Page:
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Column by the Chancellor in Hawai‘i Island Chamber of Commerce Newsletter: August 2014

Message from UH Hilo Chancellor Donald O. Straney
August 2014
Chamber Connection Newsletter
Hawai‘i Island Chamber of Commerce

Hawaii Island on the map as a world leader in environmental conservation

HICCOne of the top priorities at the University of Hawai‘i at Hilo is stewardship of the natural and cultural environment. Our campus emphasizes our respect for the ‘āina, or land, and we work in partnership with the community to study, protect, preserve and sustain the unique natural and cultural environment of Hawai‘i Island.

With that in mind, I’d like to share with you some news in the field of conservation.

We’ve reached a “100 in 10” milestone for our Tropical Conservation Biology and Environment Science graduate program. As the program enters its 10th year, we celebrate 100 graduate students receiving master of science degrees during the first decade of the program. Graduates have gone on to PhD programs or to work for government and non-profits on local wildlife management, watershed projects, fisheries, integrated pest management and more, contributing greatly to conservation measures throughout our island and state.

The program was started in large part to educate local students to become the next generation of leaders in conservation. Hawai‘i and the Pacific islands are at the leading edge of conservation challenges because of the highly unique endemic species, with the many threats to the species and environments from invasive species, diseases and habitat change, and now with the increasing climate changes. Hawai‘i is the “endangered species capital” of the United States, and having local people engaged in solving the problems of our precious local environment is vital.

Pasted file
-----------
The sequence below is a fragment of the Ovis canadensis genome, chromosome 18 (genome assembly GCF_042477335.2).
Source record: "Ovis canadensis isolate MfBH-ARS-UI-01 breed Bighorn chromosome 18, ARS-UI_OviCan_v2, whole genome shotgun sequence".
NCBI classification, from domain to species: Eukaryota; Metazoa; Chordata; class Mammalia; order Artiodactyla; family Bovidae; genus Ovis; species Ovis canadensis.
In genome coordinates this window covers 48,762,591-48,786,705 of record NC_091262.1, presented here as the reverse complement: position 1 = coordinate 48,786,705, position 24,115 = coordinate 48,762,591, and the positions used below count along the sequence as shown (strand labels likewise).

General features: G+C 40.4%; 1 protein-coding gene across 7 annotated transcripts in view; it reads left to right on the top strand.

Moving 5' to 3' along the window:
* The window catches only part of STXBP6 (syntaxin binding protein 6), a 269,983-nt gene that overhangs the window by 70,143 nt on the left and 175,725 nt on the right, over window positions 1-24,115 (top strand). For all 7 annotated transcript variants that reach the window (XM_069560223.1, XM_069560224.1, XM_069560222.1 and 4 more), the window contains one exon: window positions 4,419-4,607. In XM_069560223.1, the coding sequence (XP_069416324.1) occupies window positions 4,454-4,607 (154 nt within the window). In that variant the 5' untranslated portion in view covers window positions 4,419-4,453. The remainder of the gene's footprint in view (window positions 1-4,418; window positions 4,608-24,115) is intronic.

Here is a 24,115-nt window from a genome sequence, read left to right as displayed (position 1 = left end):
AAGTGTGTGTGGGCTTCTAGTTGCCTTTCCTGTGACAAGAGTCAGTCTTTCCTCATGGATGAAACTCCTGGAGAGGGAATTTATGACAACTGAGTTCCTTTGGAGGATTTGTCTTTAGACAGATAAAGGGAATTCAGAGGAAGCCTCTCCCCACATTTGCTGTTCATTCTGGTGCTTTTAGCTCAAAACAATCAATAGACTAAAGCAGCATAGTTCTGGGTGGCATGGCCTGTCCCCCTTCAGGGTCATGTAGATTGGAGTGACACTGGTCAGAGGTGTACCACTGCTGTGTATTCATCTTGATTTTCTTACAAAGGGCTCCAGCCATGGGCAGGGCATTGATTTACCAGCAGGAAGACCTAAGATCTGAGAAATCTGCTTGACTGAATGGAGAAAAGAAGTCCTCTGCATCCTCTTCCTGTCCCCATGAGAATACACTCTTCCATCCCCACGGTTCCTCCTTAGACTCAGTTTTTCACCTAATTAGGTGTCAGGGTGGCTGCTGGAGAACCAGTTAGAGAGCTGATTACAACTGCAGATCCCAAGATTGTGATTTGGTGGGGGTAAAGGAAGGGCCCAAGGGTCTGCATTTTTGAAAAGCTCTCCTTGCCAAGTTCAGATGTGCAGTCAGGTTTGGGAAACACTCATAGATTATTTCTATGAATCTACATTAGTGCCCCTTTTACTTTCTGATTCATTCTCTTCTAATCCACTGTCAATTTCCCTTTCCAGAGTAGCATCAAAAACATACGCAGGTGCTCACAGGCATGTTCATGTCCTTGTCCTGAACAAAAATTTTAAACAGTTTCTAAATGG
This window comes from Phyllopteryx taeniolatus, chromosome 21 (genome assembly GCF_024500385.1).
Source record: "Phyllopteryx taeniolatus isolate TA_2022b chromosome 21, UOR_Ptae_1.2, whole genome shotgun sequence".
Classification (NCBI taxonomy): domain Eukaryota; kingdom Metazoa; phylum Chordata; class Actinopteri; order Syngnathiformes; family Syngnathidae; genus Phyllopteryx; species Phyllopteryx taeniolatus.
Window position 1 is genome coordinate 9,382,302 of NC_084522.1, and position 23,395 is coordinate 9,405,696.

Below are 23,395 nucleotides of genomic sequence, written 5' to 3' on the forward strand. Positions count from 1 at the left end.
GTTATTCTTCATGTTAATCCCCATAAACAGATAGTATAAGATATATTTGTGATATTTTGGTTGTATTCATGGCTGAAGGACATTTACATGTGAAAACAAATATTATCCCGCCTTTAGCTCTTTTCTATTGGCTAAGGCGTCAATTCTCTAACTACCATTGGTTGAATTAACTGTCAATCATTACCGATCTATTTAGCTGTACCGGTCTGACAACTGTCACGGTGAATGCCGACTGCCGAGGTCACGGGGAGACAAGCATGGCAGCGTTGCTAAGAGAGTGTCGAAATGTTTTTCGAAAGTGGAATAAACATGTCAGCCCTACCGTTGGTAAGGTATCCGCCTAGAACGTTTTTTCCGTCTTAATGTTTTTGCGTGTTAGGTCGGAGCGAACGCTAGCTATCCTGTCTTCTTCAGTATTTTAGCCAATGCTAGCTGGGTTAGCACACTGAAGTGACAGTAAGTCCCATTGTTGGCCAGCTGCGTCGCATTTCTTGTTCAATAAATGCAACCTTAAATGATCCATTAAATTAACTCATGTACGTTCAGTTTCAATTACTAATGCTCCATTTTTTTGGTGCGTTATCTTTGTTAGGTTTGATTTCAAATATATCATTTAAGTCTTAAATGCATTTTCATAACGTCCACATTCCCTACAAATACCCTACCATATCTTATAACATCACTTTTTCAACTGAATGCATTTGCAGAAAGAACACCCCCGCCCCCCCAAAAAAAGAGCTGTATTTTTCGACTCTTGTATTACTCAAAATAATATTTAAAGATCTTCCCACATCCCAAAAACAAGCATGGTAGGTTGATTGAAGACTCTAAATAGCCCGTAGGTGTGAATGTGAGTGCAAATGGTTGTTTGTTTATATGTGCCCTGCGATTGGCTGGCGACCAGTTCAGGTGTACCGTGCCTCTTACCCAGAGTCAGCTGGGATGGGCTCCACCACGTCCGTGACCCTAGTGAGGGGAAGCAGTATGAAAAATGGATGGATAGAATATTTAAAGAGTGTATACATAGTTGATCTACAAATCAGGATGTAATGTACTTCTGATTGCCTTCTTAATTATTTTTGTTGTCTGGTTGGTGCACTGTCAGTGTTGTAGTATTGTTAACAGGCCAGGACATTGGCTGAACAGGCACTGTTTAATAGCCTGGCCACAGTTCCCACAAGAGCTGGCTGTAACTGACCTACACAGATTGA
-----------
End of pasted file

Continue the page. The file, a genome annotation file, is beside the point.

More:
The work our students and faculty are doing on Hawai‘i Island is having an impact on conservation statewide.

The annual Hawai‘i Conservation Conference was held in Honolulu last month with over 800 attendees from agencies, organizations and communities interested in caring for Hawai‘i’s precious natural resources. The conference is convened by the Hawai‘i Conservation Alliance, a cooperative collaboration of 25 conservation organizations, including UH Hilo, engaged in stewarding Hawai‘i’s lands and waters.

At the conference, representatives of UH Hilo were organizing sessions and giving presentations that blended scientific, cultural and technological approaches to today’s environmental challenges. Over 50 UH Hilo students attended as part of the Pacific Internship Program for Exploring Science, a summer undergraduate program for local students, and the Tropical Conservation Biology and Environmental Science graduate program.

I’m pleased to say that next year’s conference will be hosted by UH Hilo here on Hawai‘i Island in collaboration with other conservation organizations. This is made possible through the close partnerships we have with county, state, federal and non-profit agencies all working together to further conservation on Hawai‘i Island. The conference will give us all a great opportunity to showcase our island’s responsible stewardship and conservation efforts.

Finally, the International Union for Conservation of Nature Council has selected the state of Hawai‘i to host the 2016 World Conservation Congress, the world’s largest conservation event. Every four years, this conference brings together scientists and experts, policy makers, educators, politicians, non-governmental organizations, business interests, and community organizations from around the globe to discuss solutions to the world’s most pressing environmental challenges.

This is the first time this prestigious congress will be held in the USA, and the University of Hawai‘i is part of the statewide planning committee for the 10-day event to be held at the Hawai‘i Convention Center in Sept. 2016. Over the next two years, the committee will engage organizations across all islands to showcase our resources, people and communities at the conference, and UH Hilo will play an important role highlighting our island as a model in environmental and cultural conservation.

For more information about the upcoming conferences, please contact Sharon Ziegler-Chong.

Aloha,

Don Straney

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